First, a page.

- jade[jade 词源字典]
- jade: English has two words jade, of which by far the commoner nowadays is the name of the green stone . Despite the mineral’s close association with China and Japan, the term has no Oriental connections. It is of Latin origin, and started life in fact as a description of the stone’s medical applications. Latin īlia denoted the ‘sides of the lower torso’, the ‘flanks’, the part of the body where the kidneys are situated (English gets iliac  from it).
In Vulgar Latin this became *iliata, which passed into Spanish as ijada. Now it was thought in former times that jade could cure pain in the renal area, so the Spanish called it piedra de ijada, literally ‘stone of the flanks’. In due course this was reduced to simply ijada, which passed into English via French. (Jade’s alternative name, nephrite , is based on the same idea; it comes from Greek nephrós ‘kidney’.) English’s other word jade  now survives really only in its derivative adjective jaded ‘tired, sated’ .
It originally meant ‘worn-out horse’, and was later transferred metaphorically to ‘disreputable woman’. Its origins are not known.
=> iliac; jaded[jade etymology, jade origin, 英语词源]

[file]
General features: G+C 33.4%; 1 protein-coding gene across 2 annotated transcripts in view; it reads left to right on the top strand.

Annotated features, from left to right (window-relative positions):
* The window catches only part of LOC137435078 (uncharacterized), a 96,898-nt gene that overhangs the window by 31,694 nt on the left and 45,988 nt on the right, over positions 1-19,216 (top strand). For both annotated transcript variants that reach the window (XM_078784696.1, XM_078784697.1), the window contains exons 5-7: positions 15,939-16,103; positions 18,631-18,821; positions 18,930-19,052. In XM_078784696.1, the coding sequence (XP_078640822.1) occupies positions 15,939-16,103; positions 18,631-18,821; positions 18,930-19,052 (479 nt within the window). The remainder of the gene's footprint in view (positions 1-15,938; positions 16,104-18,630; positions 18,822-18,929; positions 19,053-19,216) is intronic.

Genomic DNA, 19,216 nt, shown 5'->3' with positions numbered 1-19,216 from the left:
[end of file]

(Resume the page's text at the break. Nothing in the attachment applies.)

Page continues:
- jade (n.1)
- ornamental stone, 1721, earlier iada (1590s), from French le jade, error for earlier l'ejade, from Spanish piedra de (la) ijada (1560s), "stone of colic, pain in the side" (jade was thought to cure this), from Vulgar Latin *iliata, from Latin ilia (plural) "flanks, kidney area" (see ileum).
- jade (n.2)
- "worn-out horse," late 14c., "cart horse," of uncertain origin. Barnhart suggests a variant of yaid, yald "whore," literally "mare," from a Scandinavian source akin to Old Norse jalda "mare," from Finno-Ugric (compare Mordvin al'd'a "mare"). But OED finds the assumption of a Scandinavian connection "without reason." As a term of abuse for a woman, it dates from 1550s.
- jade (v.)
- "to weary, tire out, make dull," c. 1600, from jade (n.2). Related: Jaded; jading.